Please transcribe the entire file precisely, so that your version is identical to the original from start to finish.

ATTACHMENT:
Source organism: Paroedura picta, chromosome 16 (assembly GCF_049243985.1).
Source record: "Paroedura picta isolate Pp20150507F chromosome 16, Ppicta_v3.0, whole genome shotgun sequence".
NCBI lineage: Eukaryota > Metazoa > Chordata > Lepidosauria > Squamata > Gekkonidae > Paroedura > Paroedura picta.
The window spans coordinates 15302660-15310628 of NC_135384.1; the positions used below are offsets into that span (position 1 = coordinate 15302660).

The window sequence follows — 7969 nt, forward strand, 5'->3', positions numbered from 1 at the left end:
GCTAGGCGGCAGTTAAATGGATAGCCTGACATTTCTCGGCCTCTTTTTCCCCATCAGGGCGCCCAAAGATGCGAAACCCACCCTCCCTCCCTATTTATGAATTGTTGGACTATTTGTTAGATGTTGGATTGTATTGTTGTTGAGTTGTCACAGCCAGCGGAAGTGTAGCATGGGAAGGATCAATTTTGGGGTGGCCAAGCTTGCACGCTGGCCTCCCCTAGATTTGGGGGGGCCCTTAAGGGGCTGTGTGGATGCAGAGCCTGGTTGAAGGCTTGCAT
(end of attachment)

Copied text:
Source organism: Paroedura picta, chromosome 16 (assembly GCF_049243985.1).
Source record: "Paroedura picta isolate Pp20150507F chromosome 16, Ppicta_v3.0, whole genome shotgun sequence".
NCBI lineage: Eukaryota > Metazoa > Chordata > Lepidosauria > Squamata > Gekkonidae > Paroedura > Paroedura picta.
The window spans coordinates 15302660-15310628 of NC_135384.1; the positions used below are offsets into that span (position 1 = coordinate 15302660).

The window sequence follows — 7969 nt, forward strand, 5'->3', positions numbered from 1 at the left end:
GCTAGGCGGCAGTTAAATGGATAGCCTGACATTTCTCGGCCTCTTTTTCCCCATCAGGGCGCCCAAAGATGCGAAACCCACCCTCCCTCCCTATTTATGAATTGTTGGACTATTTGTTAGATGTTGGATTGTATTGTTGTTGAGTTGTCACAGCCAGCGGAAGTGTAGCATGGGAAGGATCAATTTTGGGGTGGCCAAGCTTGCACGCTGGCCTCCCCTAGATTTGGGGGGGCCCTTAAGGGGCTGTGTGGATGCAGAGCCTGGTTGAAGGCTTGCAT